November existing sales embraced an end of the year rally, increasing 5.6% to the highest level since December 2006; but the first-time buyer share of 29% continued to disappoint. The National Association of Realtors reported 44% of homes sold last month were on the market less than a month, a slightly slower pace than the 47% last month. The November inventory decreased 7.2%, and is 9.7% below the level a year ago, having decreased for the 30th consecutive month. At the current sales rate, the November unsold inventory represents a 3.4-month supply, compared to a 3.9-month supply last month and 4.0 months a year ago. November existing sales reached a seasonally adjusted rate of 5.81 million units, up from an upwardly revised 5.50 million units last month. Total existing home sales include single-family homes, townhomes, condominiums and co-ops.
November existing sales increased 8.4% in the Midwest, 8.3% in the South and 6.7% in the Northeast, while decreasing 2.3% in the West. Year-over-year, existing sales increased by 6.8% in the Midwest, 4.0% in the South and 2.5% in the West, but remained unchanged in the Northeast.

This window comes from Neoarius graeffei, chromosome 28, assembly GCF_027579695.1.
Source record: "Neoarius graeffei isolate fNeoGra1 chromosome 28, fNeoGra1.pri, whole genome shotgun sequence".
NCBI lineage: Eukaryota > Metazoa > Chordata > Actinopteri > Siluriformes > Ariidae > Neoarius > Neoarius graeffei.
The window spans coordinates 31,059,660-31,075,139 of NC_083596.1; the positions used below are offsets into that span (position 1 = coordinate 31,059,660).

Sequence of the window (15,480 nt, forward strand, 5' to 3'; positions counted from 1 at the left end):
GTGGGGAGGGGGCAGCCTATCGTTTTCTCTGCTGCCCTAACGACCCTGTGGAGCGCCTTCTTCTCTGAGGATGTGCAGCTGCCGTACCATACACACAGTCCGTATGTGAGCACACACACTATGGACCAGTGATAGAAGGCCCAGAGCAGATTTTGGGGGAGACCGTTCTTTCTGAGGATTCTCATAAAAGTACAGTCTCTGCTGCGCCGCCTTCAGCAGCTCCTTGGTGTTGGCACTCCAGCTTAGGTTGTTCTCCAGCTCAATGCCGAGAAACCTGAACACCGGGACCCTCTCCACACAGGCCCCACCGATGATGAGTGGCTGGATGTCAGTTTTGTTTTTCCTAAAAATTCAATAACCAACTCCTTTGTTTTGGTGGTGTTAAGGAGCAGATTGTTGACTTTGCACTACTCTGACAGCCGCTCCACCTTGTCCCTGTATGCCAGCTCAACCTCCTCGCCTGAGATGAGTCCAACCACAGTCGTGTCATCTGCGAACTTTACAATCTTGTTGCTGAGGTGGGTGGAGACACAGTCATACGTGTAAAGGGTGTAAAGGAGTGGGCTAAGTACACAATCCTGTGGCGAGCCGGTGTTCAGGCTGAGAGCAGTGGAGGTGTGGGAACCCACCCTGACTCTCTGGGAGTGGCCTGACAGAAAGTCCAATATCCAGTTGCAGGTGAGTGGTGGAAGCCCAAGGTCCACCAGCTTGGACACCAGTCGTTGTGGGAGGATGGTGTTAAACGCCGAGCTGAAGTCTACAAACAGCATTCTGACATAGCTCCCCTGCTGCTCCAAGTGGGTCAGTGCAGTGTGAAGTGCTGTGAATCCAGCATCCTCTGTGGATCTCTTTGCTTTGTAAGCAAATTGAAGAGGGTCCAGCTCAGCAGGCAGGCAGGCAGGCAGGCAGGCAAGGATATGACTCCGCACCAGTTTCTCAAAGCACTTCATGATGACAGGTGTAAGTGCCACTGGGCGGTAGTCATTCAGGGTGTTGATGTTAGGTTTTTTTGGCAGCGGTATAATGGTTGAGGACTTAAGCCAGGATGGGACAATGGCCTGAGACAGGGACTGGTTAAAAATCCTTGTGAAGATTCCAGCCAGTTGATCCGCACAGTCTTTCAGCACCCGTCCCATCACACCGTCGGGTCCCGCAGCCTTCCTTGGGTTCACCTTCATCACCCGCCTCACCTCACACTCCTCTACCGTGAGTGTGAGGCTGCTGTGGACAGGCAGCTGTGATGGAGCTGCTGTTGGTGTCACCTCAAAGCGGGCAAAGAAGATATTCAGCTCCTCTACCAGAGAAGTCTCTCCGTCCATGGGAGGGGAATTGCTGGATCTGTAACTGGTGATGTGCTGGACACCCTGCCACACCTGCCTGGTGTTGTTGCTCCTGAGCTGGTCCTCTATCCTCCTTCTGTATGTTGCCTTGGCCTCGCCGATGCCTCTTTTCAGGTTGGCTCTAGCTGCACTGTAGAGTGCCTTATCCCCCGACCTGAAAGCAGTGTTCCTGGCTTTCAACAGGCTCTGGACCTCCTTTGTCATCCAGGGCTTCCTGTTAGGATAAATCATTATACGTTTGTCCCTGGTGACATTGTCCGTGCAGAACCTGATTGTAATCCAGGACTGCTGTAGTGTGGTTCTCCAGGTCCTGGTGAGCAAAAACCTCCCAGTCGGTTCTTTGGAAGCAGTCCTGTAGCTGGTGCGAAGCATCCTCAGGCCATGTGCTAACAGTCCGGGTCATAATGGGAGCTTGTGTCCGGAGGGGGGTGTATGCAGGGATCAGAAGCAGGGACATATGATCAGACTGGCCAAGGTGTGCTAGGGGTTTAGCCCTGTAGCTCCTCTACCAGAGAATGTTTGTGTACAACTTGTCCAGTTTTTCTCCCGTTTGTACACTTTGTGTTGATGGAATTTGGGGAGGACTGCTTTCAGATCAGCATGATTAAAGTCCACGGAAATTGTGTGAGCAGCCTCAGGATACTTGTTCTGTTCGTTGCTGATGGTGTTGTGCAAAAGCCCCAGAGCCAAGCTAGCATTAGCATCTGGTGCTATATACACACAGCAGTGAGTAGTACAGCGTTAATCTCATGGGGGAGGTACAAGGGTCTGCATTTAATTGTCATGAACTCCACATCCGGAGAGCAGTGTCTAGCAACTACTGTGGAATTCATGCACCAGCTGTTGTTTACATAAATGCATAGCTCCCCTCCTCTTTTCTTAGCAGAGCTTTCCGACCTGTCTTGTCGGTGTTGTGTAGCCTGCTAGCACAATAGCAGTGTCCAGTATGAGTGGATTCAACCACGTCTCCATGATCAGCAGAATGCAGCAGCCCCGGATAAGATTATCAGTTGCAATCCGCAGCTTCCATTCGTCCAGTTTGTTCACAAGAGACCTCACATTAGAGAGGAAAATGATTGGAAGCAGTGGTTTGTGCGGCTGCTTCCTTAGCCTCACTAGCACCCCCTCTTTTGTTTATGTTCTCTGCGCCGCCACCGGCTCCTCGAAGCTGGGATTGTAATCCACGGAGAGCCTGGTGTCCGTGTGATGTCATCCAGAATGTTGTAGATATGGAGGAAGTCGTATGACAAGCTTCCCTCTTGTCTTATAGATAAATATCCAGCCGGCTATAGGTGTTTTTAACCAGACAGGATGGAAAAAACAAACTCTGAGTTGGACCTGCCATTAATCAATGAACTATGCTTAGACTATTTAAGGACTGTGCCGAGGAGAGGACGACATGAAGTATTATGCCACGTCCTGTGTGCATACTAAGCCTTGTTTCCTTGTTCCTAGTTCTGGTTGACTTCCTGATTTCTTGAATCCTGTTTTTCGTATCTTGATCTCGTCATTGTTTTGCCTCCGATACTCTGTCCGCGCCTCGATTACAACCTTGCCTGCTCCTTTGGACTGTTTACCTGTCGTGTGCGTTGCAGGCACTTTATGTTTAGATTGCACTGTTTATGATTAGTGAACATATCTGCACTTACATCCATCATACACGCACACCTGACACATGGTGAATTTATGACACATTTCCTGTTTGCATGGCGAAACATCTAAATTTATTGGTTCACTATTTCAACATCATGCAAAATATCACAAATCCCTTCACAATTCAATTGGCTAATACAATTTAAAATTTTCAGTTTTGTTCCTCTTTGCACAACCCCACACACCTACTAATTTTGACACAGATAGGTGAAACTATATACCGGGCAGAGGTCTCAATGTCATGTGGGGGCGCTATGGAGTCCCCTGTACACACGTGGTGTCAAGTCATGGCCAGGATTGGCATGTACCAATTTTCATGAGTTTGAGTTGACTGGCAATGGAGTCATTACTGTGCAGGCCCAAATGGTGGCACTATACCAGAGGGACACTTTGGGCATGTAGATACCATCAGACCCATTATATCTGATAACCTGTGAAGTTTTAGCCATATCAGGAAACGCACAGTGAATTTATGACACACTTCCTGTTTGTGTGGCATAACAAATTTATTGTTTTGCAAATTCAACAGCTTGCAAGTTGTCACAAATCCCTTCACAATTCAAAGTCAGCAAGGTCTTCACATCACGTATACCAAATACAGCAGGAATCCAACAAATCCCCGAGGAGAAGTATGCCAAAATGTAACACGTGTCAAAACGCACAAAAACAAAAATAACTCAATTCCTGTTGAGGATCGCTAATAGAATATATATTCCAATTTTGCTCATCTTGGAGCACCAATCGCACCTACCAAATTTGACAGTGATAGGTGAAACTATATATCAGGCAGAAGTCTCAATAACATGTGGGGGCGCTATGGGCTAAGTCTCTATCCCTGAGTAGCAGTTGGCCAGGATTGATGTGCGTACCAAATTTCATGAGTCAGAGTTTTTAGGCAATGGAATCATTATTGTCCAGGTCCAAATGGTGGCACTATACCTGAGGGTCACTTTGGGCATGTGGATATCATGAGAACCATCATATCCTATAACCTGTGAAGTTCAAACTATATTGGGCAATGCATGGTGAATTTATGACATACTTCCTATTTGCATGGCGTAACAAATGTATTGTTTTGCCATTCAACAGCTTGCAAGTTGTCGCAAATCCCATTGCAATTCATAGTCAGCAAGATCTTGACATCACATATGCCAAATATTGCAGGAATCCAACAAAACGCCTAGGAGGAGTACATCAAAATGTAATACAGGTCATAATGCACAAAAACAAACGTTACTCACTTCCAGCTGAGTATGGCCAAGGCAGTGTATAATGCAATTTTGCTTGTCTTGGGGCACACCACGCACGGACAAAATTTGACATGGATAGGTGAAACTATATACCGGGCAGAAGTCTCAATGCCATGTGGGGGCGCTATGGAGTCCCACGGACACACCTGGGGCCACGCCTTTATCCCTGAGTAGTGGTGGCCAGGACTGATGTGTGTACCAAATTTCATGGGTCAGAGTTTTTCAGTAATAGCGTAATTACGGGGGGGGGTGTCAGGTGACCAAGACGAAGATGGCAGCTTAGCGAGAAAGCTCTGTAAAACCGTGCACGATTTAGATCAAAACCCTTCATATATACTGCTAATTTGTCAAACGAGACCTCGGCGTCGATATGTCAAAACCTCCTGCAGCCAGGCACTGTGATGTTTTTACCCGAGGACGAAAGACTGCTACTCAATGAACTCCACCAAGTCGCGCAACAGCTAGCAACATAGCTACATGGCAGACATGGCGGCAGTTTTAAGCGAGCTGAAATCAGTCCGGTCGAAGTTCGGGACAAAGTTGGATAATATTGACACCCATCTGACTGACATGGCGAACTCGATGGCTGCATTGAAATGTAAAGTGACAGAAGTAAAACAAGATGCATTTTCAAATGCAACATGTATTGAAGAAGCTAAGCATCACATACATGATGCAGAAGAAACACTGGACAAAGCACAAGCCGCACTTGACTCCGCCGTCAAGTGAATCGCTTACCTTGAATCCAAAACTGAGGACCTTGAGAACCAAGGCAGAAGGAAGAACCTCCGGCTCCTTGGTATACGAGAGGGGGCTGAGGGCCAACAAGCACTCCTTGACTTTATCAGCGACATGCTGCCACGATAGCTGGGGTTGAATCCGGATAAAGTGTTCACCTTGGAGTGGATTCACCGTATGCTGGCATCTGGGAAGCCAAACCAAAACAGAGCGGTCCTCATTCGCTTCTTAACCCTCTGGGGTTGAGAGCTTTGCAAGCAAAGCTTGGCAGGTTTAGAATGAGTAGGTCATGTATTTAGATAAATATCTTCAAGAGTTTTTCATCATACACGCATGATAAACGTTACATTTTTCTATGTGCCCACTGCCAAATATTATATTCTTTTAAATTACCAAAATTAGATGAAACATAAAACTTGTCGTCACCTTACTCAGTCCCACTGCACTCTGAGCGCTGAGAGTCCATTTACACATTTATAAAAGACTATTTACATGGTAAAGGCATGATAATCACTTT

Homes stayed on the market for 40 days in November, up from 34 days in October, but down from 43 days a year ago.
The November all-cash sales share was 22%, up from 20% in October and 21% a year ago. Individual investors purchased a 14% share in November, up from 13% in October and unchanged from a year ago.
The November median sales price of $248,000 was up 5.8% from a year ago, representing the 69th consecutive month of year-over-year increases. The November median condominium/co-op price increased to $242,500 and was up 8.8% from a year ago.
Pending home sales rebounded in October, so the increase in existing sales was not unexpected. To meet the inventory shortages and escalating home prices, NAR stated that the increase in homebuilder optimism must translate to significantly more new construction in 2018. Single-family starts were up 5.3% in November, and are almost 9% ahead of last year. Personal income gains and jobs will continue to spur more gains by first-time buyers into the housing market.